OTTAWA ART GALLERY | October 11, 2018 – March 17, 2019
CURATORIAL ESSAY: Wahsontiio Cross
Landscape paintings created by the Group of Seven have frequently been criticized by art historians and Indigenous scholars on their commodification of the land and their exclusion of human presence. This has often meant the invisibility of Indigenous peoples and their experiences and knowledge of the places depicted in their work.
In riverways, confluences are the sites at which smaller waterways, or tributaries, meet and feed into the waters. In a similar manner, the works of the two artists featured in this exhibition have separate but overlapping influences which provide a deeper understanding of the topographical, historical, cultural and spiritual elements of landscape.
Michael Belmore (b. 1971) asserts an Indigenous, Anishinaabe world view, re-affirming cultural knowledge into the stories told by the mountains, lakes and rivers which make up the land now geographically defined as Canada. The places depicted in Casson’s ɶuvre are places which, historically, bore spiritual and cultural importance to the various Indigenous peoples of the region. Many of these sites are marked with the experiences, legends and knowledge of generations of Anishinaabeg through the pictographs (rock art) which still inhabit these landscapes.
The youngest member of the Group of Seven, A.J. Casson (1898-1992) combined a graphic style from his days as a commercial artist with his love of nature to create plein air painted sketches while driving throughout Southeastern Ontario capturing images of its wilderness and rural homesteads. Though many of these sketches were later turned into larger paintings, such as Lake Kashagawigamog, Haliburton (1925), the sketches themselves created in the field, stand on their own as colourful compositions of the Ontario landscape as seen at various times of day and every season.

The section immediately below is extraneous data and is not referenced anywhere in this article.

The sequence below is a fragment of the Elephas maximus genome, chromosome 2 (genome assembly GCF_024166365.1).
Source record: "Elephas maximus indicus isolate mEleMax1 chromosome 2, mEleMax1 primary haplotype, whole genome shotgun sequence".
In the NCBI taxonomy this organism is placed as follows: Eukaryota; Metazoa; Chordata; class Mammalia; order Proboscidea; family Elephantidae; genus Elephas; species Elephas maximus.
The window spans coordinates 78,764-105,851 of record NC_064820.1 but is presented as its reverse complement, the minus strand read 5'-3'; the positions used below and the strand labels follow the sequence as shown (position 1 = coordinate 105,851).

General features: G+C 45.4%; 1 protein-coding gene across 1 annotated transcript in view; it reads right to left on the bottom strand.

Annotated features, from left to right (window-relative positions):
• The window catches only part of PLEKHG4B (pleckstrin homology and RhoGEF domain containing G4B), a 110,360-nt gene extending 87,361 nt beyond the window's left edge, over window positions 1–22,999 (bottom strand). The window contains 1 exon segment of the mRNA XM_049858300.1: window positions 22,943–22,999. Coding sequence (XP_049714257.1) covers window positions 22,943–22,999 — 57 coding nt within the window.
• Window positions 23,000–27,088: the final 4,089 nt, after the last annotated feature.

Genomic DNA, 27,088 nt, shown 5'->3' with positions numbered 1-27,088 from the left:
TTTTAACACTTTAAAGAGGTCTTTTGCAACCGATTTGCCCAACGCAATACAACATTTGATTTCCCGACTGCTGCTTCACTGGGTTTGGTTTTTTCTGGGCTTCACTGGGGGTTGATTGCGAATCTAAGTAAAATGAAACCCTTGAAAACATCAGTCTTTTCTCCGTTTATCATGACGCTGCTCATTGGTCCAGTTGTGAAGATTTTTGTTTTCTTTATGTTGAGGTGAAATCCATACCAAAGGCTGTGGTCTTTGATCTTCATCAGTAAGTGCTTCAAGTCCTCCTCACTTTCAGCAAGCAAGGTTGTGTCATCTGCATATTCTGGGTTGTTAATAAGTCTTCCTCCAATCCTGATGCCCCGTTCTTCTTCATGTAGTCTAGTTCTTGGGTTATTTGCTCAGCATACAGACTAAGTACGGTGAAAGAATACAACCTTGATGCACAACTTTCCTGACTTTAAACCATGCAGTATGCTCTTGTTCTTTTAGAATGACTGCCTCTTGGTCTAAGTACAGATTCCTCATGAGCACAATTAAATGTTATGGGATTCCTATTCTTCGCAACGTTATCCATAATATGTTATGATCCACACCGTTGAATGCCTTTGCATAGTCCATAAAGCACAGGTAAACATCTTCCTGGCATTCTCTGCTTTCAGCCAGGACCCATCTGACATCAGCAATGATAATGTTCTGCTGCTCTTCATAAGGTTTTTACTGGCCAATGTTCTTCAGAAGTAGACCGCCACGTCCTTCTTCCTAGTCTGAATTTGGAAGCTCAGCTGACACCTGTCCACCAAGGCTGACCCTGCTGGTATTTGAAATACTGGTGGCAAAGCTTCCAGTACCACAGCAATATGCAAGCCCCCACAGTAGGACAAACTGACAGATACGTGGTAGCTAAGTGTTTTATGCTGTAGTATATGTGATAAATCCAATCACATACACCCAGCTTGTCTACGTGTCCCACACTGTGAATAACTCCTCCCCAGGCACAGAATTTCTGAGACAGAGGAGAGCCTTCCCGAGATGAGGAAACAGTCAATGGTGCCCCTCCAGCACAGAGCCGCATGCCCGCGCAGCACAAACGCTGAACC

Both artists, though coming from different cultural and generational backgrounds, share an affinity for nature and a respect for the land which can be expressed in their art-making processes. Both grew up with the land as their teachers: as a child, Casson’s family spent their summers in the Guelph area, where he enjoyed fishing and hunting rabbits;(1) Belmore frequently spends time in the bush and on the water and collects his materials and ideas directly from the land. The landscape surrounding Lake Superior is a place which is integral to his personal and cultural history, as seen in Landing I and Landing II (2008), which features the topography of Lac Des Mille Lacs and Lake of Bays ritualistically hammered out into the copper sheets.(2)
Belmore’s choice of working with copper reflects an Anishinaabe cultural belief that the red glow emitted by the metal represents the mskwi [blood] of two manitous [spirits]: the animikiig [thunderbird] which inhabits the sky realm, and the mishibizhiig [underwater panther] which inhabits the water realm. Their interconnectedness brings balance as their energy flows between contrasting elements across the landscape. Members of the Group of Seven, including Casson, used Post-Impressionist painting techniques to attempt to capture the emotional and spiritual essence of the Canadian landscape.(3) In a similar manner, there is a kindred energy which flows through the work of both Belmore and Casson, honouring the landscape in their own ways.
1 Marilyn Linton, “Casson Paints his love for outdoors,” Toronto Sun (July 20, 1978), 82
2 Ryan Rice, “Scout’s Honour,” Scouts Honour (Lethbridge, AB: University of Lethbridge Art Gallery, 2008), 8, 13
3 Alexandra Kahsenni:io Nahwegahbow, “mskwi/blood/sang,” mskwi/blood/sang (Ottawa: Karsh Masson Gallery, 2017).This exhibition marks the first in OAG’s Firestone Reverb series, where contemporary artists are invited to respond to selections drawn from the Firestone Collection of Canadian Art by putting new work into conversation with this respected collection of historical art.
More info on Ottawa Art Gallery website.
IMAGES: Julia Martin